Sunday, April 28, 2013
It was in Philadelphia where Franklin had the opportunity to access his knowledge of Chinese civilization. Philadelphia was the center of Chinese culture in North America. In the 18th century, “things Chinese, or in the Chinese style, then began a steady infiltration of the homes of the American city-dwelling merchant.”
The Philadelphian inhabitants “had access to more reliable knowledge concerning this aspect of Chinese life than readers anywhere else in the West”. It was popular for the residents of Philadelphia to use Chinese wall paper to decorate their homes. Powel Room, located at 244 South Third Street in Philadelphia, was decorated with beautiful Chinese wall paper. Chinese products, including teas, silk, porcelain, and cloth “became part of the social milieu of colonial and post-Revolutionary Philadelphia.”
Friday, April 26, 2013
China Dream, the principal object of which was building a commercial relationship with China, “dominated Jefferson’s thinking about America.” Jefferson naturally wanted Lewis to learn what he could about the routes used by the British traders coming down from Canada to trade with the Missouri River tribes, and about the trading methods and practice. He also instructed Lewis to pay attention to how the fur trade, currently dominated by the British, could be taken over by Americans using the Missouri route.
From the report of Lewis to Jefferson we can tell that Jefferson’s concern about finding a possible commercial route for the United States. “In obedience to your orders we have penetrated the Continent of North America to the Pacific Ocean, and sufficiently explored the interior of the country to affirm with confidence that we have discovered the most practical rout with does exist across the continent by means of the navigable branches of the Missouri and Columbia Rivers.” We admire Jefferson’s great vision reflected in his China Dream. However, what really are impressive are Jefferson’s great efforts to realize his dream. As historian and scholar Jon Meacham has perceived that Thomas Jefferson “dreamed big but understood that dreams become reality only when their champions are strong enough and wily enough to bend history to their purpose.”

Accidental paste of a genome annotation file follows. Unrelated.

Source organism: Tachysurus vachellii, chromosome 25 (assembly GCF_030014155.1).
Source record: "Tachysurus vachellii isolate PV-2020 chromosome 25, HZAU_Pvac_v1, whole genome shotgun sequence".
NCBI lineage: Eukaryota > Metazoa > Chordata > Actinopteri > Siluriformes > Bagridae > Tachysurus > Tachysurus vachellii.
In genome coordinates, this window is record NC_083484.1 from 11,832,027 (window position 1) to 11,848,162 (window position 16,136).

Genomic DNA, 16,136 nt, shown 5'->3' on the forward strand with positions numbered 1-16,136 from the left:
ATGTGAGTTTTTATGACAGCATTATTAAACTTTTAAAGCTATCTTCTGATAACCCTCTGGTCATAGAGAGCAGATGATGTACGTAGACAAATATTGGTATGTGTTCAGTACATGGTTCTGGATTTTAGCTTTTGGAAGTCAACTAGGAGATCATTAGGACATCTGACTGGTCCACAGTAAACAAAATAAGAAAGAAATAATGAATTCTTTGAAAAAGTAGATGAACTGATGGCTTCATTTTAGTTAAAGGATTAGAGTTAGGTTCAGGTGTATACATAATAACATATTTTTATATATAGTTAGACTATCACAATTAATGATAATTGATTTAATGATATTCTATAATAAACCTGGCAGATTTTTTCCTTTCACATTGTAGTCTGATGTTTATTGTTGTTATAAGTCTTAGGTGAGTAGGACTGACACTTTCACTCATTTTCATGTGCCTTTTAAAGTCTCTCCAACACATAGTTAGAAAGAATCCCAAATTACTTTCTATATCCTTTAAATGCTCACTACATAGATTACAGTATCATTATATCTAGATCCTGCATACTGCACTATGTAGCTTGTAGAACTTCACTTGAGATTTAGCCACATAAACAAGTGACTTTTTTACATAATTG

The influence of Thomas Jefferson’s China dream on American history was so great that it encouraged a contemporary scholar to state that the Lewis and Clark expedition initiated by Thomas Jefferson “Changed American history forever—in no small part thanks to the seed of a dream planed so many years earlier.”
Saturday, April 20, 2013
John Ledyard (1751-1789) was called “American Marco Polo” and arguably the first United States citizen to have visited “the most ancient Nation in History.” He was also the first American to design and promote a systematic plan for the United States’ trade with China. Amazed by Chinese economic power, Ledyard had worked on his plan when he was a crewmember on James Cook’s (1728-1779) third journey. He hoped that the United States would become a global trading center and would “like the Chinese command the commerce of all nations that find it their interests to visit her & not suffer by those who do or do not.”